Thursday, September 24, 2015, 9:13 AM ET|Posted by Will Richmond
Looking to provide TV networks with a new advertising opportunity when viewers watch programs on their mobile and connected TVs, ad technology provider Watchwith has introduced new in-program ads tied to the context of the shows.
Watchwith’s machine-vision technologies identify a program’s details on a frame-by-frame basis creating metadata so that highly relevant, interactive ads can be overlaid at particular moments. The in-program ads, such as promos, tune-ins, e-commerce and polls, can be IAB standard or Watchwith native formats. The in-program inventory can be sold direct by the TV network or automated via programmatic exchanges.
Watchwith CEO Zane Vella told me that he sees the in-program opportunity as coming at a critical time for TV networks which are grappling with increasing ad avoidance (the’ embrace of ad-blocking in iOS 9 is the latest illustration of users’ attitudes towards ads). Ad loads in digital streams have also been steadily increasing, therefore diminishing the overall viewer experience.
Zane also believes the wide proliferation of mobile and connected TV devices creates a unique opportunity for ads to be interactive, enabling viewers to engage with in-program overlays, creating value far beyond traditional in-stream video ads. When a viewer engages with a Watchwith ad, the underlying video automatically stops playing and resumes when the ad is put away.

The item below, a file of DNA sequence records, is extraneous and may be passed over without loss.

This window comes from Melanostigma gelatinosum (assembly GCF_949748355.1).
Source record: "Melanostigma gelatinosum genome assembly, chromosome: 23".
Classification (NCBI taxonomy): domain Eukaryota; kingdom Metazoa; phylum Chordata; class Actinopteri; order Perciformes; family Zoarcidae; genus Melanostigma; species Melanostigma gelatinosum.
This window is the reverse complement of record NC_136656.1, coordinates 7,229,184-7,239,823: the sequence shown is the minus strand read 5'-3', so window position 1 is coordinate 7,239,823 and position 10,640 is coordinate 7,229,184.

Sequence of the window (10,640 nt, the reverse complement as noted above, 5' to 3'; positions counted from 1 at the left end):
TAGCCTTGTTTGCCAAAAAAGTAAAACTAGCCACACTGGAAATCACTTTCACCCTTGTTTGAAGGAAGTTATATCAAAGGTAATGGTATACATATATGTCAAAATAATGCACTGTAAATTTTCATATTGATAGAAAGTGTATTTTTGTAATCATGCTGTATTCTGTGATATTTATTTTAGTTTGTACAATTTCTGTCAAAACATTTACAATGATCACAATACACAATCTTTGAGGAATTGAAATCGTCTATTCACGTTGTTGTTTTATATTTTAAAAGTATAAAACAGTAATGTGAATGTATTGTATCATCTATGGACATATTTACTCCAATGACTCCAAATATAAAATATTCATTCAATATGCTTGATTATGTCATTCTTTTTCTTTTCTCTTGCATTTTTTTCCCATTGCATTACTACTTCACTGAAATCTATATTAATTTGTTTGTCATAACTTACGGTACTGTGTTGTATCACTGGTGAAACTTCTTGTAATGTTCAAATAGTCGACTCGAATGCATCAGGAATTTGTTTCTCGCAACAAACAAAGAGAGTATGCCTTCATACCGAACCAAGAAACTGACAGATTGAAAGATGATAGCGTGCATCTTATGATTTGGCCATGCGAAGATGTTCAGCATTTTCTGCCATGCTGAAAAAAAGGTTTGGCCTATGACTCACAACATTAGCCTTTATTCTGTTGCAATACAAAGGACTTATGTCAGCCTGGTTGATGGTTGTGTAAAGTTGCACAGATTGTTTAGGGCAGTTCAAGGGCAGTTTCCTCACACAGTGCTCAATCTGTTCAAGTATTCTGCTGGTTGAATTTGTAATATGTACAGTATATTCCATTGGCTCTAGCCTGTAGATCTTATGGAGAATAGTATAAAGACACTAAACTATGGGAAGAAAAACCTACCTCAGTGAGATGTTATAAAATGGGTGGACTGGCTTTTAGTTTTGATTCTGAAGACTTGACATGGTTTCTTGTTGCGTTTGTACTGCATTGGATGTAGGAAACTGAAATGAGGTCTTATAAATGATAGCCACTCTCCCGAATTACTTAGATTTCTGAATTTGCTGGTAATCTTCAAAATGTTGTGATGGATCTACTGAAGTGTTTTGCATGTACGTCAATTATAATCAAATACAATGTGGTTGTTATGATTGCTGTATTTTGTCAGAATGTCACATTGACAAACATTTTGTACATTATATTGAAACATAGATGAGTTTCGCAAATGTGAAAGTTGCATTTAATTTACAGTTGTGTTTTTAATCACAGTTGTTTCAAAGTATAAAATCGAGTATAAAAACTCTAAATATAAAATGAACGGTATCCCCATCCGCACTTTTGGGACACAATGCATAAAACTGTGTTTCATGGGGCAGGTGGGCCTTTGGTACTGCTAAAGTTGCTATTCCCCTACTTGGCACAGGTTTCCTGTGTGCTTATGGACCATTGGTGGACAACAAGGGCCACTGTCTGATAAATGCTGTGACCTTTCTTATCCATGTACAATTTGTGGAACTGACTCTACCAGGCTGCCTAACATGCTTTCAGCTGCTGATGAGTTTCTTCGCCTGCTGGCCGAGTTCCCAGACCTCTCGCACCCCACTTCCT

A key Watchwith differentiator is that it is a plug-in available in online video platforms like thePlatform, Brightcove, Kaltura and Adobe which are widely used by TV networks. Watchwith ads can be trafficked from existing ad servers such as DoubleClick, FreeWheel and Truex so they’re managed and sold cohesively as part of a TV network’s overall inventory. Because the ads are entirely data-driven, Zane believes they further TV networks’ larger goal of demonstrating enhanced addressability and targeting to advertisers.
The Watchwith format has been tested by NBCU, Viacom, CBS and Fox networks among others. The example below shows how a Buick sponsored interactive poll can be displayed during an episode of Bravo’s “Best New Restaurant.” Zane said early implementations of the in-program format suggest that CPM-based pricing is actually more favorable than pricing for mid-rolls.
Watchwith expects networks will begin scaling up their use of in-program ads over the next few months. How viewers react will be interesting to follow. On the one hand, a reduction in in-stream commercial interruptions is certainly a positive. But for the in-program ads to really work, and not become an annoyance to viewers, they’ll need to be contextual for both the program and targeted for the viewer. That means there’s highly detailed work for all the parties involved.
If this happens and the in-program format catches on, it will be an exciting monetization opportunity for TV networks that are seeing more of their viewership shift to digital devices.